In 1921 both Eliot and his wife succumbed to nervous and emotional disorders; given three months' leave by his employers, he rested in Margate before going to Lausanne for treatment, on the recommendation of Lady Ottoline Morrell. During this period he completed The Waste Land (1922). The poem appeared in the first edition of the Criterion, of which Eliot remained editor, doing much to promote the acceptance of literary Modernism, until it ceased publication in 1939; the socio-cultural views in his editorials reflected the growing conservatism suggested by the assertion that he was ‘classicist in literature, royalist in politics, and anglo-catholic in religion’ in the preface to his essays in For Lancelot Andrewes (1928). He was received into the Church of England in 1927; in that year he also took British citizenship and composed ‘Journey of the Magi’, which established the importance of religious elements to most of his later work. The Waste Land having gained Eliot wide notice as a poet, his reputation was consolidated by Poems 1909–1925 (1925); the only previously uncollected poem in the volume was ‘The Hollow Men’, the incantatory austerity of which anticipated the ritualistic qualities of much of his subsequent poetry. The book was the first of Eliot's to be issued by Faber and Gwyer (later Faber and Faber), whose board of directors he joined in 1925; Pound, W. H. Auden, Louis MacNeice, Wallace Stevens, Marianne Moore, David Jones, and Ted Hughes are among the poets he secured for Faber's list. His work as a poet continued with Ash Wednesday (1930), a devotional meditation in six parts on self-denial and the possibility of redemption; it draws chiefly upon Dante and the Bible for its emblematic imagery, in which power and strangeness combine with great lucidity chiefly as a result of a new openness in the poem's language. The spirited children's verse of Old Possum's Book of Practical Cats (1939) forms a refreshing hiatus in the meditative seriousness of his later poetry, which culminates with Four Quartets (1943); with the exception of numerous minor poems, the sequence concluded his career as a poet.
The publications which gained him pre-eminence among the critics of his day include The Use of Poetry and the Use of Criticism (1933), After Strange Gods (1934), Essays Ancient and Modern (1936), The Idea of a Christian Society (1939), Notes towards the Definition of Culture (1948), and On Poetry and Poets (1957). His pervasive concern with the interdependence of literary tradition and modern cultural values decisively influenced the development of modern criticism through its appeal to F. R. Leavis and his associates at Scrutiny; social and ethical issues assume growing importance in his critical writings in the course of the 1930s. In 1932 and 1933 Eliot lectured at various American universities. Upon his return to Britain he effected a separation from his wife, whose growing mental imbalance had reduced their marriage's hitherto meagre potential for success; Vivien was eventually committed to a psychiatric hospital, where she died in 1947. Eliot was married in 1957 to Valerie Fletcher, his secretary at Faber and Faber; their happiness is clear from the late poem ‘A Dedication to my Wife’.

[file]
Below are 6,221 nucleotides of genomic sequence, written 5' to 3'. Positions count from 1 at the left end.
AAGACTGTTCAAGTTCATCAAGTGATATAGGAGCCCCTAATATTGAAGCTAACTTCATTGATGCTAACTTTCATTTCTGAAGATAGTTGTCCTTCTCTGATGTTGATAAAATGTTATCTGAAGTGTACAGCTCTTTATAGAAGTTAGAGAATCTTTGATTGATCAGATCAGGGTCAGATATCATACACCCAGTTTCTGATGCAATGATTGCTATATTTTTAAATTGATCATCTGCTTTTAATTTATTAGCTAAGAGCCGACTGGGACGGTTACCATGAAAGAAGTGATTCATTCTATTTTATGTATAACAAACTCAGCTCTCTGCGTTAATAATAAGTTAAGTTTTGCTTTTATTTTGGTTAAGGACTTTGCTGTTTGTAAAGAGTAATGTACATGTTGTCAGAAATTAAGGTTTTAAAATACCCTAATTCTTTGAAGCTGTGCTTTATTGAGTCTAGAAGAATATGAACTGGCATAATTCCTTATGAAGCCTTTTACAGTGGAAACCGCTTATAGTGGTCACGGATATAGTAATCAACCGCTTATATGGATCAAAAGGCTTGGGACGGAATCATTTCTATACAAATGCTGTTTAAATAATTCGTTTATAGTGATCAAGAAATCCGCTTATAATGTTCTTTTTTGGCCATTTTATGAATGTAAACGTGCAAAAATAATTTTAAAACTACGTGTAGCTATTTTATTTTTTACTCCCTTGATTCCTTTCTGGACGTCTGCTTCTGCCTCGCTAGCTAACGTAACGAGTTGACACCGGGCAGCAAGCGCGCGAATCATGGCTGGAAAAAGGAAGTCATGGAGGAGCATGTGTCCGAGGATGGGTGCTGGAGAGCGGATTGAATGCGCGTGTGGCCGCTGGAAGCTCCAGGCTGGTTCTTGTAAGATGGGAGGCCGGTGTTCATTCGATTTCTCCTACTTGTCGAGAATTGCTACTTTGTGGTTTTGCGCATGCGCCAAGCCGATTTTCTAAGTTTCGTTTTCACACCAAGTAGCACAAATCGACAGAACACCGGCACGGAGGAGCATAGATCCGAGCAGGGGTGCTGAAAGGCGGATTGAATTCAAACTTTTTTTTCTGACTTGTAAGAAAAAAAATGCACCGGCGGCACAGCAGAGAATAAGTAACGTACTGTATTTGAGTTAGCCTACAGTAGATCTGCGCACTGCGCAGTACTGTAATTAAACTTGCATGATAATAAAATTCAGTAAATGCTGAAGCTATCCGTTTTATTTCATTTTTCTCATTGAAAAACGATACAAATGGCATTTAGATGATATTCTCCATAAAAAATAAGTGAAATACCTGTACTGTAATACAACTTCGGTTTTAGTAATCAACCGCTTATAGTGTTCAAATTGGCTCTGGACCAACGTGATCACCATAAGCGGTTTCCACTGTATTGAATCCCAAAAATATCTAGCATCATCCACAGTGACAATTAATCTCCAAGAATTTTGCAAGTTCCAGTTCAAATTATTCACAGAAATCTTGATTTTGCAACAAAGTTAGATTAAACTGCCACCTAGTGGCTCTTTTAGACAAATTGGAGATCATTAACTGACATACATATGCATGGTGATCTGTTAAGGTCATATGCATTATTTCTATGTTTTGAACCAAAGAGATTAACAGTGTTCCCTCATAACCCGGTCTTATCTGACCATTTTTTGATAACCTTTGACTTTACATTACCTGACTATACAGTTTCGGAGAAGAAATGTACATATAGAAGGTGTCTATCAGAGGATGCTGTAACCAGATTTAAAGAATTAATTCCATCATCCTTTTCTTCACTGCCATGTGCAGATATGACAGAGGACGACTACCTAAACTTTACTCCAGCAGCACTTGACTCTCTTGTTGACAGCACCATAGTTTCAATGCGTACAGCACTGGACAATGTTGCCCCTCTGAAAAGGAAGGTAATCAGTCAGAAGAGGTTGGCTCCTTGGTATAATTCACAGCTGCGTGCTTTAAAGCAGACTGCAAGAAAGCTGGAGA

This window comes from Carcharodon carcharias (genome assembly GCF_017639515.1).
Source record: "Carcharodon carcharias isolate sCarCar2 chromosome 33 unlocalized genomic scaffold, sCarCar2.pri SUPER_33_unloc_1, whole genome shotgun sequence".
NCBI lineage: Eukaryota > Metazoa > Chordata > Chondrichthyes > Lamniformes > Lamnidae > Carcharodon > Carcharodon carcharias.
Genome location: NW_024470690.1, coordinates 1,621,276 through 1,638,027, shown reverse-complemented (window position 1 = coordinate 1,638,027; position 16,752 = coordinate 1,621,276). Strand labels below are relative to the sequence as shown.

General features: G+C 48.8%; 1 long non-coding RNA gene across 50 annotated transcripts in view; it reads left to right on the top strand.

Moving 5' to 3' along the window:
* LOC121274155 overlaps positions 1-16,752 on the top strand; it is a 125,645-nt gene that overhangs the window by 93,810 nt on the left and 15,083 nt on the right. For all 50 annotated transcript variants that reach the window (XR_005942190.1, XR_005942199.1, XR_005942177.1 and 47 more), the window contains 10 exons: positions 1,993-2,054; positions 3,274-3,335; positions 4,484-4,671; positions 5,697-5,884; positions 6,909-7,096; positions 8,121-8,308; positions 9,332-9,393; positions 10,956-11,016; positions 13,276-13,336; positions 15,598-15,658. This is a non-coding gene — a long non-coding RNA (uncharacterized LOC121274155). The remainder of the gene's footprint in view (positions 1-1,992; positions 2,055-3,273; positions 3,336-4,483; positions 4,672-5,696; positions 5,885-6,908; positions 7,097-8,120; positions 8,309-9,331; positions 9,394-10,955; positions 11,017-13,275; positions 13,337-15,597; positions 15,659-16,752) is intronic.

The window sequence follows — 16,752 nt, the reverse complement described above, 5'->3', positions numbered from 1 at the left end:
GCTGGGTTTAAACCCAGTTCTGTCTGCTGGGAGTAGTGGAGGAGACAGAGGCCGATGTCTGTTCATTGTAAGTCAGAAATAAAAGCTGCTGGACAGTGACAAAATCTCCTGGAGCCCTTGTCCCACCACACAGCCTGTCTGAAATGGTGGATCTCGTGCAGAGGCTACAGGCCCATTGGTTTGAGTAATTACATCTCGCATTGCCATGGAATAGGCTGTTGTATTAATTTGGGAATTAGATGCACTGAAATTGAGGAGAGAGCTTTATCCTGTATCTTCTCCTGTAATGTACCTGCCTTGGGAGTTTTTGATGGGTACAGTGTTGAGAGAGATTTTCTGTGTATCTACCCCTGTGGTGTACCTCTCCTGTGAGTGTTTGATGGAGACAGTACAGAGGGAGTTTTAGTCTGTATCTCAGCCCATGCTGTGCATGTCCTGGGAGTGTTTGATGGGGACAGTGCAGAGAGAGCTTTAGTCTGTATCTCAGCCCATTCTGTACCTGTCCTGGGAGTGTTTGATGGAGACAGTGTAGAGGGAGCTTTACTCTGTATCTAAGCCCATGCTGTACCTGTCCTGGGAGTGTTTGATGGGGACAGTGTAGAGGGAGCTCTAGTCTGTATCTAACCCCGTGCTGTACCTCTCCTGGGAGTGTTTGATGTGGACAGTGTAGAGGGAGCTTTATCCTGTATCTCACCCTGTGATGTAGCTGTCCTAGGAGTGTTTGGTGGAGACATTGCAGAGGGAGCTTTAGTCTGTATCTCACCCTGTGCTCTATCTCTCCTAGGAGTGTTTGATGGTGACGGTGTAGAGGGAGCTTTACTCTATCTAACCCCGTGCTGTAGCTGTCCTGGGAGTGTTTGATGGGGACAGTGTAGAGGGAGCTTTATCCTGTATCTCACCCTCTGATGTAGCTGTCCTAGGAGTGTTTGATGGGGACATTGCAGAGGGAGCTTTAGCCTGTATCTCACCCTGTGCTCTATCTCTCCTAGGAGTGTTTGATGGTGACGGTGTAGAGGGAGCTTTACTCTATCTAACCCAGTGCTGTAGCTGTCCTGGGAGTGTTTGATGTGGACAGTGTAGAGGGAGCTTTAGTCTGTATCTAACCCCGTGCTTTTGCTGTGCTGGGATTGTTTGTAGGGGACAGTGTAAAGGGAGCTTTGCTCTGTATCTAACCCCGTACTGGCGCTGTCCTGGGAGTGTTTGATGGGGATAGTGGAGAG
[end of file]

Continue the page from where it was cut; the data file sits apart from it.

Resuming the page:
The uncompleted Sweeney Agonistes (1932), begun in 1923 and performed by the Group Theatre in 1934, marked the beginning of his preoccupation with poetic drama; The Rock (1934), an ecclesiastical and historical pageant reflecting the social and political concerns of the early 1930s, was followed by Murder in the Cathedral in 1935. The Family Reunion (1939) was the first of his attempts to align his underlying spiritual concerns with the conventions of the popular theatre; although the play was not a commercial success, he sustained the endeavour, in the belief that his art should serve a broad social purpose, with The Cocktail Party (1950), The Confidential Clerk (1954), and The Elder Statesman (1959). Public enthusiasm for these plays was partly a result of Eliot's greatly increased prominence following the awards of the Nobel Prize and the Order of Merit in 1948. In his later years he enjoyed unrivalled celebrity and veneration as a literary and cultural figure; in terms of his combined importance to literature in English as a poet and critic, he remains the major figure of the twentieth century. His Complete Poems and Plays appeared in 1969 and Selected Prose, edited by Frank Kermode, was published in 1975. The principal biographical studies are Peter Ackroyd's T. S. Eliot (1984), and Lyndall Gordon's Eliot's Early Years (1977) and Eliot's New Life (1988); among the more interesting of many critical treatments are Hugh Kenner's The Invisible Poet (1959), Bernard Bergonzi's T. S. Eliot (1972), and Helen Gardner's The Composition of ‘Four Quartets’ (1978). The first volume of Eliot's Letters, edited by his wife Valerie Eliot, was published in 1988.